• The first phase of Executioner's Chariot can be extremely frustrating for some. Playing solo, the respawning skeletons don't hit very hard, but they just love to pin you up against a wall and stunlock you, making it very difficult to escape and proceed down the corridor with the extremely small safe zones the arena gives you. Playing online, the chariot's trample seems to gain a very frustrating case of Hitbox Dissonance. Occasionally you will be at the back of one of the cubbyholes, with your partner slightly further forward, and you will get trampled while your partner is fine.
  • The Belfry Gargoyles in Belfry Luna. They wouldn't be so bad if you didn't have to fight six of them, possibly at the same time if you aren't careful.
  • The Gank Squad (aka Graverobber, Varg & Cerah) in the Cave of the Dead are extremely difficult to beat solo—borderline impossible with certain builds. There are 3 of them, one that is like a tank (as in he's a Havel clone), one can make you bleed in about 3 hits and the other spams you with highly accurate and moderately damaged Dragonslayer Arrows. However the biggest issue is simply their large health pools, impossibly high poise, and how they keep together constantly, which make it almost impossible to single out any one of them on your own. Oh and they HEAL.
  • Elana has garnered the reputation of being a true, rage-inducing nightmare of a boss due to her ability to summon flunkies ranging from multiple Goddamn Bats to a degraded version of Velstadt, another difficult boss. Just to make it harder, she doesn't give you time to deal with her flunkies; spamming pyromancies and hexes is her order of the day to obliterate you while you're distracted.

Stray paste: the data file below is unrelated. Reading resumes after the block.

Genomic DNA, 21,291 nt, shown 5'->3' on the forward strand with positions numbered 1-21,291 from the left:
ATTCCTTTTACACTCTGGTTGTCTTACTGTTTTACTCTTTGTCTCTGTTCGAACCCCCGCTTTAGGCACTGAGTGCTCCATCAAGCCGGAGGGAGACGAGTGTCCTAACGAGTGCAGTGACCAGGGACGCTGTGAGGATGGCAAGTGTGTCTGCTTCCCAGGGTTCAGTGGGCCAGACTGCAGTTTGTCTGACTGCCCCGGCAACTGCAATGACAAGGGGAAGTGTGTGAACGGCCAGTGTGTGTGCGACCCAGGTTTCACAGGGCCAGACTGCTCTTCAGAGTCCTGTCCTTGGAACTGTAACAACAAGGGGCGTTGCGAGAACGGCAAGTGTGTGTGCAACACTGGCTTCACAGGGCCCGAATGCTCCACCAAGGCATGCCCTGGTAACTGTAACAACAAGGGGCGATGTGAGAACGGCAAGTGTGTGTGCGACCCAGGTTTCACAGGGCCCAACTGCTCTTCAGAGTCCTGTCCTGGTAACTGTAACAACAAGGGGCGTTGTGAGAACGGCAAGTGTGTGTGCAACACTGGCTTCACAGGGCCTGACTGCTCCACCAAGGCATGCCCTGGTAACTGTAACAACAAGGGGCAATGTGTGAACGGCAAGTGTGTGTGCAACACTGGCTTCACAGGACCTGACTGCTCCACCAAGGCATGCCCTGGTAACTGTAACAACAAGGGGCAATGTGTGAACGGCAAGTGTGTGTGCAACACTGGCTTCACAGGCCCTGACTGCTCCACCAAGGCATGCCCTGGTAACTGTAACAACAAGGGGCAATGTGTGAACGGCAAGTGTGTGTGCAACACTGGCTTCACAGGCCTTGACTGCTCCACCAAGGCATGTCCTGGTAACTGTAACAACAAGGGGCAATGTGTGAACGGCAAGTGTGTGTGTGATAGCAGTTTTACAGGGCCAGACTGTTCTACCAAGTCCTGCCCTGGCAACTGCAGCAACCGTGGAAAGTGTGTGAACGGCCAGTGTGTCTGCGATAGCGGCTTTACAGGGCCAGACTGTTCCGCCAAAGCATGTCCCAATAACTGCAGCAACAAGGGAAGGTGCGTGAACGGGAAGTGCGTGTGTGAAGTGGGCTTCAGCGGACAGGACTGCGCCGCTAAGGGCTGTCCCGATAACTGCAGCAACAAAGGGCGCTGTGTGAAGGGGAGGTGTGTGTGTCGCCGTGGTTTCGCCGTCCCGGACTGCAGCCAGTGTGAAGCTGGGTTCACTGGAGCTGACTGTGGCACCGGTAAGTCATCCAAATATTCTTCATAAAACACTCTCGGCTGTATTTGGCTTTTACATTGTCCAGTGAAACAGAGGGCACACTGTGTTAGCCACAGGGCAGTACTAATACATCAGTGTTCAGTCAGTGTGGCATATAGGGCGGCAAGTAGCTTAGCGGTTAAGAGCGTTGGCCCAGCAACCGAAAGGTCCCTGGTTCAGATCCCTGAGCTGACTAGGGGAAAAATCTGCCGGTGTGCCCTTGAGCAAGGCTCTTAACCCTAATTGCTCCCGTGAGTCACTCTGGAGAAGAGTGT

• The Fume Knight has a large amount of things working to make him possibly the hardest boss in the game, DLC included: He keeps switching between attacks with the short sword (fast and numerous, easy to block and dodge) and ultra great sword (slow but with reach that's even longer than it looks from the angle you view while locked on), all of which he can recover from somewhat faster than most bosses. The slightly uneven terrain can result in his swipes passing over you while you're standing or hitting even as you try to roll under. If you try to use Estus, he will stop whatever he was doing to interrupted you if he thinks he can, and he's almost always right. He has minimally-telegraphed, wide-arced sweeps to his sides specifically for people who try to continuously circle-strafe him. Then he Turns Red, completely turning the fight on its head: blocking goes from your best defense to almost worthless because his attacks all do three different types of damage, which almost no shield can handle. But they're also extremely hard to dodge because they all involve said ultra greatsword (moving much faster this time) and/or a huge area of effect. And to make it worse, the conditions of what triggers it are so poorly understood that it becomes effectively luck based: sometimes it happens when he's got less than a quarter of his health, sometimes he'll do it with more the three quarters of it left. If you wear part of a certain armor set, he'll do it immediately. If you don't have enough Smelter Wedges to deal with the Idols surrounding the boss arena, you'll also have to keep him away from them, otherwise he'll constantly regenerate health thanks to their wide-range Warmth pyromancy. This is likely to happen unless you had the foresight to save four Wedges, since one Smelter Wedge is only accessible after defeating the Fume Knight.